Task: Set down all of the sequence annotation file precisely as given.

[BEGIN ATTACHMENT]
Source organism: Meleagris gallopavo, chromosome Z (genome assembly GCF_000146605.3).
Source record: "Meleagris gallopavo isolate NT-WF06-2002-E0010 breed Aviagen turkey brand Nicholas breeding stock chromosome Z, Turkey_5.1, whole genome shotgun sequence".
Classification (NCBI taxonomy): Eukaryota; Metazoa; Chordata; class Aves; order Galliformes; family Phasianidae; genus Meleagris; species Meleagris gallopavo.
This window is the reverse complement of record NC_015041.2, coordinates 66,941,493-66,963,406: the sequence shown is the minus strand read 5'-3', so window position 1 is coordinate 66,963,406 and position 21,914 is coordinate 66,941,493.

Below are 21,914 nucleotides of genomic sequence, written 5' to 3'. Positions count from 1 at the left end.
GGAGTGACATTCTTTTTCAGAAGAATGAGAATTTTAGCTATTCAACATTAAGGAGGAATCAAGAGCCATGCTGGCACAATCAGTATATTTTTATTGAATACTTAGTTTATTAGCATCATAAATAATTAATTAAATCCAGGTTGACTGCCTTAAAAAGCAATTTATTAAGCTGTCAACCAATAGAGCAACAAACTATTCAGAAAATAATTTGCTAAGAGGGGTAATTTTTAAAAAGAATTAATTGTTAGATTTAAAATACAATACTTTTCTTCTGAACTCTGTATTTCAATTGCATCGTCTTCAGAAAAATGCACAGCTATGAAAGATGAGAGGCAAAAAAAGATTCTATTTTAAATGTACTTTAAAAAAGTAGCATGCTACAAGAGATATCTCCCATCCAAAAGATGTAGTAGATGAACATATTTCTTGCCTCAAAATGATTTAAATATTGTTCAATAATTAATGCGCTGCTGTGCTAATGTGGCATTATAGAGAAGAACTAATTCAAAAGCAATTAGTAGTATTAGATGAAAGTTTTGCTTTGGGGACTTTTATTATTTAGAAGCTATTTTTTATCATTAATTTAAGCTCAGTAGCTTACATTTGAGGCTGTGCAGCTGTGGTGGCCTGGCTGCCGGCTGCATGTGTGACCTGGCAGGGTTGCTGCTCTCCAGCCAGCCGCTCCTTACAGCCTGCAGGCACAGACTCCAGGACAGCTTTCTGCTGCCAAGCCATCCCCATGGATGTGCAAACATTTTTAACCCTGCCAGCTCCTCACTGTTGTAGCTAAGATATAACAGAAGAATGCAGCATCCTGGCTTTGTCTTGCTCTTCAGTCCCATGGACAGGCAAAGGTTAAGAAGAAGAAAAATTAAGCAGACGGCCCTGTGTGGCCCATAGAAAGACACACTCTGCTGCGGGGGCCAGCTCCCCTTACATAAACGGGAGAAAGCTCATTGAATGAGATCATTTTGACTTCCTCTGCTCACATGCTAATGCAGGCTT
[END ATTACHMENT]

Source organism: Meleagris gallopavo, chromosome Z (genome assembly GCF_000146605.3).
Source record: "Meleagris gallopavo isolate NT-WF06-2002-E0010 breed Aviagen turkey brand Nicholas breeding stock chromosome Z, Turkey_5.1, whole genome shotgun sequence".
Classification (NCBI taxonomy): Eukaryota; Metazoa; Chordata; class Aves; order Galliformes; family Phasianidae; genus Meleagris; species Meleagris gallopavo.
This window is the reverse complement of record NC_015041.2, coordinates 66,941,493-66,963,406: the sequence shown is the minus strand read 5'-3', so window position 1 is coordinate 66,963,406 and position 21,914 is coordinate 66,941,493.

Below are 21,914 nucleotides of genomic sequence, written 5' to 3'. Positions count from 1 at the left end.
GGAGTGACATTCTTTTTCAGAAGAATGAGAATTTTAGCTATTCAACATTAAGGAGGAATCAAGAGCCATGCTGGCACAATCAGTATATTTTTATTGAATACTTAGTTTATTAGCATCATAAATAATTAATTAAATCCAGGTTGACTGCCTTAAAAAGCAATTTATTAAGCTGTCAACCAATAGAGCAACAAACTATTCAGAAAATAATTTGCTAAGAGGGGTAATTTTTAAAAAGAATTAATTGTTAGATTTAAAATACAATACTTTTCTTCTGAACTCTGTATTTCAATTGCATCGTCTTCAGAAAAATGCACAGCTATGAAAGATGAGAGGCAAAAAAAGATTCTATTTTAAATGTACTTTAAAAAAGTAGCATGCTACAAGAGATATCTCCCATCCAAAAGATGTAGTAGATGAACATATTTCTTGCCTCAAAATGATTTAAATATTGTTCAATAATTAATGCGCTGCTGTGCTAATGTGGCATTATAGAGAAGAACTAATTCAAAAGCAATTAGTAGTATTAGATGAAAGTTTTGCTTTGGGGACTTTTATTATTTAGAAGCTATTTTTTATCATTAATTTAAGCTCAGTAGCTTACATTTGAGGCTGTGCAGCTGTGGTGGCCTGGCTGCCGGCTGCATGTGTGACCTGGCAGGGTTGCTGCTCTCCAGCCAGCCGCTCCTTACAGCCTGCAGGCACAGACTCCAGGACAGCTTTCTGCTGCCAAGCCATCCCCATGGATGTGCAAACATTTTTAACCCTGCCAGCTCCTCACTGTTGTAGCTAAGATATAACAGAAGAATGCAGCATCCTGGCTTTGTCTTGCTCTTCAGTCCCATGGACAGGCAAAGGTTAAGAAGAAGAAAAATTAAGCAGACGGCCCTGTGTGGCCCATAGAAAGACACACTCTGCTGCGGGGGCCAGCTCCCCTTACATAAACGGGAGAAAGCTCATTGAATGAGATCATTTTGACTTCCTCTGCTCACATGCTAATGCAGGCTT